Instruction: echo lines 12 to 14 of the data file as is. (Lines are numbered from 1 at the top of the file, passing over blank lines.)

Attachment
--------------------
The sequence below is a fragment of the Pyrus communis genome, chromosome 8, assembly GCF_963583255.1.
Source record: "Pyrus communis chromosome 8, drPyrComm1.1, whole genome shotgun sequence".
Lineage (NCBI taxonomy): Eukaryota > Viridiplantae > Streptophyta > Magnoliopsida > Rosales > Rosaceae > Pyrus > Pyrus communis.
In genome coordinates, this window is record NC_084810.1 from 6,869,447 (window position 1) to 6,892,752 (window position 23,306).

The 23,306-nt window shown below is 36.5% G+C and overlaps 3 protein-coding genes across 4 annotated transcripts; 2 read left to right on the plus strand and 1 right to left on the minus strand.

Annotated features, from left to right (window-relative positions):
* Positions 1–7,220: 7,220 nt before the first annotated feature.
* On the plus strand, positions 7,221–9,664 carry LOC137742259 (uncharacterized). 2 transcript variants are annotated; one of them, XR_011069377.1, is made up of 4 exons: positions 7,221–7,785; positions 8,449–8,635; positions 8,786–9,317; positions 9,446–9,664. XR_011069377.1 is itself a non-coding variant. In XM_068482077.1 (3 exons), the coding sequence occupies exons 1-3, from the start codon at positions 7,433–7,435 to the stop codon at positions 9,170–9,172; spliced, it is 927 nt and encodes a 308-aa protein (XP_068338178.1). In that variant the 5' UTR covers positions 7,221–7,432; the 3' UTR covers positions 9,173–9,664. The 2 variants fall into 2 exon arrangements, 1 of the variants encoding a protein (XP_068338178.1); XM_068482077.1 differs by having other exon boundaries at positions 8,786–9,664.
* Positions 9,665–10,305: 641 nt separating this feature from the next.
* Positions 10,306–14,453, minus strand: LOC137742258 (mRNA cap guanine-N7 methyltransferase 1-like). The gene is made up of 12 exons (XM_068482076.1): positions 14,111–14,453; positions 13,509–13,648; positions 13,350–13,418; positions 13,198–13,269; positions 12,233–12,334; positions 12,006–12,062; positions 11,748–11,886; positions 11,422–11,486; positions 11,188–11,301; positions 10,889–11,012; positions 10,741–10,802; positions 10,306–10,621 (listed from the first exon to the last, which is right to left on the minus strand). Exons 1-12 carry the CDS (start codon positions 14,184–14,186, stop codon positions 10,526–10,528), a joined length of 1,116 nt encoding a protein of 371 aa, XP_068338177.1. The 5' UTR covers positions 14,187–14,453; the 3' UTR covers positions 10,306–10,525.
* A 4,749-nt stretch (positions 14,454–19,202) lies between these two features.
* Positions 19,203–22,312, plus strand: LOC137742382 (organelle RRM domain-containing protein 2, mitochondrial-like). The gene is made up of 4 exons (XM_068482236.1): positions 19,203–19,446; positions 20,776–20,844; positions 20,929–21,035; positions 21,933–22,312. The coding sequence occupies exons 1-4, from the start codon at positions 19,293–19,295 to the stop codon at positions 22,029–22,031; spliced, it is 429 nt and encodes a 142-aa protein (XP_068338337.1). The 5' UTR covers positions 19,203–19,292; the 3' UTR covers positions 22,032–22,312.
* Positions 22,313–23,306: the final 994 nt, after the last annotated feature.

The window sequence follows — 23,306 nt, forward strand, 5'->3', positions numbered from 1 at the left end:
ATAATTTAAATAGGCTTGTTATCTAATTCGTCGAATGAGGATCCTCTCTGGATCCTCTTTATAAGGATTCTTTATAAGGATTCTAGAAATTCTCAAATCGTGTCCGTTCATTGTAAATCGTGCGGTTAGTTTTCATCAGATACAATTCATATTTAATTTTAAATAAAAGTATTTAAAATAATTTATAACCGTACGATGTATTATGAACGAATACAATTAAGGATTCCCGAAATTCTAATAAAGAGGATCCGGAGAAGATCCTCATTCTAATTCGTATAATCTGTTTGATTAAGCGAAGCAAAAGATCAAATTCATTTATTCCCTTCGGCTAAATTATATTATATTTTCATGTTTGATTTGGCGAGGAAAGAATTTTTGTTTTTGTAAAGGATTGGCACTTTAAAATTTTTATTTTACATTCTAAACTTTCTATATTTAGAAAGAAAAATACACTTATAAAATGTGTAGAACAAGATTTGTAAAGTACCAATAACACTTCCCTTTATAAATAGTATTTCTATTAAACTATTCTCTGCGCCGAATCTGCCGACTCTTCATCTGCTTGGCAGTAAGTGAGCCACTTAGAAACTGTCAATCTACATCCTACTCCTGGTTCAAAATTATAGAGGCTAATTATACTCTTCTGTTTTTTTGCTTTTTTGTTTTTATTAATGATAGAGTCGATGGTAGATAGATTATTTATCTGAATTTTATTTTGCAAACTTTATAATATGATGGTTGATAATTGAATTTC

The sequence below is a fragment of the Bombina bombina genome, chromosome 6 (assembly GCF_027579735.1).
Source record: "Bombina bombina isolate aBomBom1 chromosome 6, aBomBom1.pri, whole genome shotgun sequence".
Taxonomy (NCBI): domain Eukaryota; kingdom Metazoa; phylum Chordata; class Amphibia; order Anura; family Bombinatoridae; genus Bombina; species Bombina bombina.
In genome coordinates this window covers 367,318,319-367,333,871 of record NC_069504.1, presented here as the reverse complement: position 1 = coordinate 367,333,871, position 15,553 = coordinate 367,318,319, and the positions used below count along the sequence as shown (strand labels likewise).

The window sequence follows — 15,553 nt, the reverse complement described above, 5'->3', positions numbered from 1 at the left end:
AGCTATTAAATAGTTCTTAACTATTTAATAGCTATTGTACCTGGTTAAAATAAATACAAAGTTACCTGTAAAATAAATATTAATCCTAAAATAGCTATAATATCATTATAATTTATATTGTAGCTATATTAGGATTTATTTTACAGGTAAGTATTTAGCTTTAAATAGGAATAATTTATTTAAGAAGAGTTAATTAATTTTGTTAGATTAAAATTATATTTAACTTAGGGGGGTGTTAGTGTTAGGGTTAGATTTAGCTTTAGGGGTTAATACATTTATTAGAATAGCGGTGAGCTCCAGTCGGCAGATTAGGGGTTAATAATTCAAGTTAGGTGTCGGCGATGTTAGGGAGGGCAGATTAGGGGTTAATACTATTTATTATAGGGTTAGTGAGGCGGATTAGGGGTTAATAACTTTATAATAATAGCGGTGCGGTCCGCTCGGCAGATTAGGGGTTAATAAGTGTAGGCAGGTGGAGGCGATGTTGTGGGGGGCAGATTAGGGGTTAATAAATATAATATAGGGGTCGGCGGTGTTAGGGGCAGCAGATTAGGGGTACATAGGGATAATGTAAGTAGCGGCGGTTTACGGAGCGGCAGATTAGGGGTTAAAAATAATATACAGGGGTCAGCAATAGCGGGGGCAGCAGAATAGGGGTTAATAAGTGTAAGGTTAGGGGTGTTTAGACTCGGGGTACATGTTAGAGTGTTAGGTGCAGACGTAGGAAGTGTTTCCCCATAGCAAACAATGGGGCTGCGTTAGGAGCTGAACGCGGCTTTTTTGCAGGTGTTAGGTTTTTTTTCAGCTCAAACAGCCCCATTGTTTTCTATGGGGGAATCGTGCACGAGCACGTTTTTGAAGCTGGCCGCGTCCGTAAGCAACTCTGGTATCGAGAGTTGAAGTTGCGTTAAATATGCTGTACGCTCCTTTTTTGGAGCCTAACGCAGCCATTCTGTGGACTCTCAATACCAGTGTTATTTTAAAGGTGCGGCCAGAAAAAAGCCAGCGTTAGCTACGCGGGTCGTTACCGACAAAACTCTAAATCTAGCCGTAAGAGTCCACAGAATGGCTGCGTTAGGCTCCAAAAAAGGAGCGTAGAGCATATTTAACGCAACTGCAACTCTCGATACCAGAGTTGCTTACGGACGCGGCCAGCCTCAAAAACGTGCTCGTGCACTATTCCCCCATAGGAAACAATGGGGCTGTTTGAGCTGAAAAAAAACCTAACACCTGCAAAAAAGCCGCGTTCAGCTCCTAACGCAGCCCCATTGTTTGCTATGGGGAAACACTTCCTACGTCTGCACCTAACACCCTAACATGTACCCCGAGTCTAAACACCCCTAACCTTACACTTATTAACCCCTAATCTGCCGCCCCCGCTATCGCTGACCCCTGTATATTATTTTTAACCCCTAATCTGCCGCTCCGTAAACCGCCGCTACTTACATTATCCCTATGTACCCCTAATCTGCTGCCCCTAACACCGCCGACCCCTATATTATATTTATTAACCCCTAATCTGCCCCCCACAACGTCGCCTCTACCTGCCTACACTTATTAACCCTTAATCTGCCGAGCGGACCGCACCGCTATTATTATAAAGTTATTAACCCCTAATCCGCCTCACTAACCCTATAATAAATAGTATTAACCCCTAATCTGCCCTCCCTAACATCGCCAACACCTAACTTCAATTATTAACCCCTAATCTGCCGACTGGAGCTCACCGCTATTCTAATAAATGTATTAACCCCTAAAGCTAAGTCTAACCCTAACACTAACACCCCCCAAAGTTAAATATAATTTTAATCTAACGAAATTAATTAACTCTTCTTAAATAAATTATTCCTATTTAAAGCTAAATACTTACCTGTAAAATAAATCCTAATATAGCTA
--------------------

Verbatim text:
* Positions 19,203–22,312, plus strand: LOC137742382 (organelle RRM domain-containing protein 2, mitochondrial-like). The gene is made up of 4 exons (XM_068482236.1): positions 19,203–19,446; positions 20,776–20,844; positions 20,929–21,035; positions 21,933–22,312. The coding sequence occupies exons 1-4, from the start codon at positions 19,293–19,295 to the stop codon at positions 22,029–22,031; spliced, it is 429 nt and encodes a 142-aa protein (XP_068338337.1). The 5' UTR covers positions 19,203–19,292; the 3' UTR covers positions 22,032–22,312.
* Positions 22,313–23,306: the final 994 nt, after the last annotated feature.

The window sequence follows — 23,306 nt, forward strand, 5'->3', positions numbered from 1 at the left end: